Guest blog: 2 Small Communication Tips For New Doctors
Written by Martha Schumberg
Effective communication is vital in any healthy relationship, whether it is personal or professional. But in healthcare, poor communication can hurt more than a broken heart or bruised ego. Studies have long recognized the importance of good physician-patient relationships that can make or break treatment. Therefore, care providers must communicate effectively not just to earn their patient’s trust, but also to ensure the best possible care is administered.
In response, medical schools have developed problem-based curricula focused on self-directed learning and teamwork. Improving communication is now very important, as highlighted by Maryville University in their Healthcare Management program. Being able to identify conditions and perform accurate diagnosis is not enough. People-centered skills have become integral in today’s ever-changing industry.
It’s not easy to build a connection with strangers, especially when you have to have sensitive discussions about their health problems or medical history. Care providers must learn how to make their patients comfortable while still maintaining professionalism. But new doctors and nurses don’t have to have a minor in Public Relations to do so. Here are two tips that can make a big difference to your communication.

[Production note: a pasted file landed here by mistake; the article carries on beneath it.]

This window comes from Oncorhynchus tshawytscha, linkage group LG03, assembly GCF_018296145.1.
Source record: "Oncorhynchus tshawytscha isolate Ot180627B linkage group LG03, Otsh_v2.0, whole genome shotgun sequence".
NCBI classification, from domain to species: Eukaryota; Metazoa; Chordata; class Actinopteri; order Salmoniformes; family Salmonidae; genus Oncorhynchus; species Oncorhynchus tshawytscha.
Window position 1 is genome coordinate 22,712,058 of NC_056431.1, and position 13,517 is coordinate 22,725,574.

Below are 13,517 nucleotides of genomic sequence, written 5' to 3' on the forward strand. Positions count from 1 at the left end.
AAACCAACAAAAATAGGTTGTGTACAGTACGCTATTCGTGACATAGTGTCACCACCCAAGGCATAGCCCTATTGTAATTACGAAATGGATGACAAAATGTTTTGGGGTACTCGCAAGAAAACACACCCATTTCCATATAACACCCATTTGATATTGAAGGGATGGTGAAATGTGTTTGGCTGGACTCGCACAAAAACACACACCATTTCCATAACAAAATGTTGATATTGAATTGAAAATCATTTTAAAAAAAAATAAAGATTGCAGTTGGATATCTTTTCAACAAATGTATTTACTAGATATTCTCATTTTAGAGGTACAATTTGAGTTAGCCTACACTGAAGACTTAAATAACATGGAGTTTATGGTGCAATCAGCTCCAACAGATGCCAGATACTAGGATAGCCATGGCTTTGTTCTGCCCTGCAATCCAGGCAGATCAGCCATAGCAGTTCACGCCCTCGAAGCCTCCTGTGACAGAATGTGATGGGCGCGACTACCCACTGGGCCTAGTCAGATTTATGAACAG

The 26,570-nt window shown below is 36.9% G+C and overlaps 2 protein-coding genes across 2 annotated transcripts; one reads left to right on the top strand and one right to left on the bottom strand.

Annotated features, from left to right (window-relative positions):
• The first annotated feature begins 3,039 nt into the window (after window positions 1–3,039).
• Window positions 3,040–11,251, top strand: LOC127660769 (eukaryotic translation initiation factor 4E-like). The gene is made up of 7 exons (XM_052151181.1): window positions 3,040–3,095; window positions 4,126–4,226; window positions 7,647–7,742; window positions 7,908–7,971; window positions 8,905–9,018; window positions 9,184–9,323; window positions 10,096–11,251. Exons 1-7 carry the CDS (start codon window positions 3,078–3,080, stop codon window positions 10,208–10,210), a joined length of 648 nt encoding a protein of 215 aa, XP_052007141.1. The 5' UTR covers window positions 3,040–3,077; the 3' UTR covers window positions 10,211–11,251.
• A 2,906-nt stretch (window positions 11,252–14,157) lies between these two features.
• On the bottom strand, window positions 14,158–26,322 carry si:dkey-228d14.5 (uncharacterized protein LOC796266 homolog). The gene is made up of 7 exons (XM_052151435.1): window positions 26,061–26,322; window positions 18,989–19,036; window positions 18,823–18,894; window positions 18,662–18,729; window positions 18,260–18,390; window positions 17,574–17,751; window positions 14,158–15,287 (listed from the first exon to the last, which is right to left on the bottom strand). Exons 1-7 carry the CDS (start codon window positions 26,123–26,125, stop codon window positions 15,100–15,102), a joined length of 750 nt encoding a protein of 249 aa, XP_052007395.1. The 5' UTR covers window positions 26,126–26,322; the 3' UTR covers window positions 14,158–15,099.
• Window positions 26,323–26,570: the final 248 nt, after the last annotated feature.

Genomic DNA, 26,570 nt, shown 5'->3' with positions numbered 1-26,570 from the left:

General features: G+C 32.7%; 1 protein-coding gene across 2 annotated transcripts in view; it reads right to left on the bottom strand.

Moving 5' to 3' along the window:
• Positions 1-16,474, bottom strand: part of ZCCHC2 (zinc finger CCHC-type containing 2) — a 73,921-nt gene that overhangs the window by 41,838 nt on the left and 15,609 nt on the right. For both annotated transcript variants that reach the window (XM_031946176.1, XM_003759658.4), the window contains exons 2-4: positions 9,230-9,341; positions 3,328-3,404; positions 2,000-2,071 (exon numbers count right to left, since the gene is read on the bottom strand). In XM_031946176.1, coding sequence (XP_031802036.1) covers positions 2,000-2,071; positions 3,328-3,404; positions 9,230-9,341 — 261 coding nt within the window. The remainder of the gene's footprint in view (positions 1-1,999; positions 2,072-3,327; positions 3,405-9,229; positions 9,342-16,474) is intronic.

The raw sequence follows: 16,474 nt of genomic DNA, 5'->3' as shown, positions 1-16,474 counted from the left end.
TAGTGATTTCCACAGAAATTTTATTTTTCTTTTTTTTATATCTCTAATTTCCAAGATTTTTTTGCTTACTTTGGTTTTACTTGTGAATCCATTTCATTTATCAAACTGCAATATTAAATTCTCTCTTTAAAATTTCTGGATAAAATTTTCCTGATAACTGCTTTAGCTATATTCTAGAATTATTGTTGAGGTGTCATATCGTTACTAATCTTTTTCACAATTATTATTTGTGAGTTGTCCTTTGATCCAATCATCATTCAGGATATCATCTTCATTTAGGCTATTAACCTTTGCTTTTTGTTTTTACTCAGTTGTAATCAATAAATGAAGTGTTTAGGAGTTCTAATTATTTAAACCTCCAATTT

Mind your body language
Psychologist Dr. Amy Ashmore reveals that it only takes seven seconds for first impressions to develop. Afterward, it may be harder to change the other person’s character assessment of you. Though intimidating, knowing this can give you an advantage when meeting new people. According to an article on Inc., some body language cues that improve one’s likeability include facial reactions, eye contact, and physical proximity. Healthcare professionals should speak warmly and compassionately, and face their patients when speaking to them.
Know your patients’ names
In his seminal book How To Win Friends and Influence People, Dale Carnegie stresses the importance of remembering people’s names. He writes, “A person’s name is to that person the sweetest and most important sound in any language.” It’s no surprise how salespeople have been using this technique as it is one of the oldest tricks in the book. People simply feel more validated when their name is mentioned mid-conversation. If a car salesman can learn your name, care providers absolutely can and should learn the names of their patients, even if they don’t expect to meet them again. They will feel valued as people, not just seen as another statistic on a sheet of paper. That’s what good communicators do—they show others that they care.